In the random election model (also called the "impartial culture")
By Warren D. Smith, January 2009
a. Consulting the answer to puzzle #99, we find that candidate A defeats rival B if XAA>XBB+XAB where all three quantities XAA, XBB, and XAB are independent standard normal random deviates (mean=0, variance=1). We can equivalently regard XBB+XAB just as a single normal random deviate with mean=0 and variance=2. Hence A defeats all N-1 rivals if 2-1/2XAA is greater than the maximum among N-1 independent standard normal random deviates. Letting F'(u)=(2π)-1/2exp(-u2/2) be the standard normal density and F(u)=[1+erf(2-1/2u)]/2 be its CDF (i.e. integral), we obtain the incredibly simple formula
To get the probability any Condorcet winner exists, we simply multiply by the number N of candidates. (That is valid by symmetry – all candidates are the same – and the fact there cannot be more than one Condorcet Winner so these probabilities are summable since they are for disjoint events.) Result:
|P(N) = Prob(Condorcet Winner Exists among N candidates) = N∫-∞<u<∞ F(2-1/2u)N-1F'(u)du|
Using this formula we find
which each agree with computations by other authors by other methods to all decimal places stated. Note that
is sometimes called "Gilbaud's number" since G.Th.Gilbaud stated it in a footnote in 1952. Continuing on (using numerical integration which ought to be accurate to all decimal places stated) we find
It is trivial to see from our formula that P(N)→0 as N→∞. Robert M. May claimed, in a paper rife with errors and lacking in details [Some mathematical remarks on the paradox of voting, Behavioral Science 16 (1971) 143-151] that
in the N→∞ limit. May's formula predicts
This numerical evidence seems at least somewhat compatible with the hypothesis May's formula has relative error of order 1/lnN, so he probably did not get it hugely wrong. Still, we now shall derive our own formula and find May got the right behavior but wrong constant factor.
b. We now derive our own formula for the asymptotics of P(N) in a much simpler way than May by examining our integral and noting the integrand is everywhere positive and has a "peak" which almost all of the mass lies close to. In the large-N limit this peak is asymptotically Gaussian and the integrand is exponentially small when N is large if we are ≥ε>0 away from the peak. The strategy is to evaluate the location, height, and width of the peak to estimate the value of the integral using the usual formula for integrating a Gaussian peak. Unfortunately the details are rather messy, but still appear to be far simpler than May's (full and unstated) derivation.
Using the fact [Abramowitz & Stegun: Handbook of Mathematical Functions, eq 26.2.12] that
when x→+∞, our integrand is then
for large positive u (which is the only part of the integral that matters; the rest has exponentially small effect). We will not actually need the asymptotic series; merely its first term will suffice. The u which maximizes this integrand – the location of the "peak" – is approximately the same as the u which maximizes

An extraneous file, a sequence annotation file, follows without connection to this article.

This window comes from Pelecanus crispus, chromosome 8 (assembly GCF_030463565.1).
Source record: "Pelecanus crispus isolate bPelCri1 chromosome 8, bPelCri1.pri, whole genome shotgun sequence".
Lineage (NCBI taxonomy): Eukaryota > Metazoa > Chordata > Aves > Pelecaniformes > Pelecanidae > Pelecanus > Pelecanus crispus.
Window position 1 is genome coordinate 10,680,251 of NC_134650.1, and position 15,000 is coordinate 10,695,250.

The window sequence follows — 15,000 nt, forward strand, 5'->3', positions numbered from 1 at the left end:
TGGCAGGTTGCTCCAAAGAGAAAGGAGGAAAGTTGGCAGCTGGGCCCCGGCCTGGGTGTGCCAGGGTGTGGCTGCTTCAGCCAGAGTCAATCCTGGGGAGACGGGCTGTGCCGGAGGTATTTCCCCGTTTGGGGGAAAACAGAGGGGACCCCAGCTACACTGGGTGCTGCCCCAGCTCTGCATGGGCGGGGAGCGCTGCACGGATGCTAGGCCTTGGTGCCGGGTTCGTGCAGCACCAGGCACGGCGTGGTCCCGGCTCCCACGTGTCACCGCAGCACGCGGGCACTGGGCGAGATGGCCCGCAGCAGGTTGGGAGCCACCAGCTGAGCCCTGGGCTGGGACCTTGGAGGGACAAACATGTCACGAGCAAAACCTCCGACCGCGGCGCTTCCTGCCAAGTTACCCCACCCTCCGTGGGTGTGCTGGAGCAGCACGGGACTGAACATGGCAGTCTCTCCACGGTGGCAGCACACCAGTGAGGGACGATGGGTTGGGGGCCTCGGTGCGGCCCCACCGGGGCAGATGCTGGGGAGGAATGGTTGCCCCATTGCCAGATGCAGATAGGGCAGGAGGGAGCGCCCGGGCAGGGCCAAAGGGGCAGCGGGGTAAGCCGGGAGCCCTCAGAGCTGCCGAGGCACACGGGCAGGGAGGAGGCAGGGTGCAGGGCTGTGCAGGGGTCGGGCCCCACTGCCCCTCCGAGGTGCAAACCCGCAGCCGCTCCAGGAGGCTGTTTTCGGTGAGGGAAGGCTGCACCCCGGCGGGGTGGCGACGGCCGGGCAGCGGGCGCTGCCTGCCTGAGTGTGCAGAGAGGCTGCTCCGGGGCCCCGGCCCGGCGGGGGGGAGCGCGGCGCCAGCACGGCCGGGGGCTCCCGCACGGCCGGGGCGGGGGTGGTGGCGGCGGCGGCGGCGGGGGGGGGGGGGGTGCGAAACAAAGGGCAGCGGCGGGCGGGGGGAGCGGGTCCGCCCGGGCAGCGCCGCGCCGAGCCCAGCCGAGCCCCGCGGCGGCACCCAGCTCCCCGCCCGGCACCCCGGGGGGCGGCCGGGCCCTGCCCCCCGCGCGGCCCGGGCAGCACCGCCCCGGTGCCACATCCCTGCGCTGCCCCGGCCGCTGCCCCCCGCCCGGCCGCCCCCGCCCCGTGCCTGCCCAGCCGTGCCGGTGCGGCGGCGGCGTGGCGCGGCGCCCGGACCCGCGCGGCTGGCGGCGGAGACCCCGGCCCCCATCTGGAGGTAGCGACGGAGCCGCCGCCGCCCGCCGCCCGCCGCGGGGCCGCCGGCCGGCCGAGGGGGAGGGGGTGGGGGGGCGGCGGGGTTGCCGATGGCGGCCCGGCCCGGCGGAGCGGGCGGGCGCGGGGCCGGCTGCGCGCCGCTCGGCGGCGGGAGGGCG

(which is essentially just the negated integrand's logarithm, up to relatively neglectible terms) i.e. the u which solves
i.e. approximately the same (up to relatively neglectible terms) as the u which solves
where the "Lambert W function" W(x) is defined by exp(W)W=x. [R.M.Corless, G.H.Gonnet, D.E.G.Hare, D.J.Jeffrey, D.E.Knuth: On The Lambert W Function, Advances in Computational Mathematics 5 (1996) 329-359.] This formula for the location of the maximum seems accurate to about 1 part in 300 (or better) when N≥100.
|N||Actual Peak Locn||Approx Peak Locn|
Those who dislike the Lambert W function and prefer more pedestrian functions can use the fact that W(x)∼ln(x)-lnln(x)+o(1) when x→+∞ to find
but these are much less accurate and I do not recommend them.
Via complicated but straightforward algebraic manipulations fortunately made easy using the MAPLE symbolic algebra system, one may now show that the width of the peak (that is, [-1/D]1/2 where D is the second derivative of the logarithm of the integrand evaluated at the peak location; this for a Gaussian is just its "standard deviation") is asymptotic to [2lnN]-1/2 for large N. And the height of the peak (that is, the maximum value of the integrand) is asymptotic to 8e-2(2π)1/2N-2lnN.
The usual formula for the integral of a Gaussian with height H and width W is ∫Hexp(-u2/(2W2))du=(2π)1/2HW. Upon using this [and remembering that the whole integral needs to be multiplied by N to get P(N)], we find as our asymptotic estimate
This agrees with May's estimate except for the constant factor.
May's constant factor is
This formula predicts
In every case our formula is closer to the truth than May's formula. Anybody sufficiently determined should be able (using our same "saddlepoint method" to analyse our integral) to compute a series of successively-smaller-order correction terms to get even more asymptotic accuracy, see e.g. [C.M.Bender & S.A.Orszag: Advanced Mathematical Methods for Scientists and Engineers, McGraw-Hill 1978, reprinted Springer 1999].
One more-accurate formula is simply to use our highly-accurate formula (above, involving the Lambert W function) for ApproxPeakLocation(N); i.e. we define
This more-accurate formula predicts
This indeed is more accurate than our preceding formula (which in turn was more accurate than May) in every case. Since it is accurate to ≤5% relative |error| for all the tabulated N, presumably it has ≤5% relative |error| for every N≥1.
c. This theorem (that the probability that a Condorcet Winner exists is less than N-0.99 for all sufficiently large N in the Dirichlet model) is proved as "theorem 2" in Anthony Quas: Anomalous outcomes in preferential voting (pdf), Stochastics & Dynamics 4,1 (2004) 95-105.
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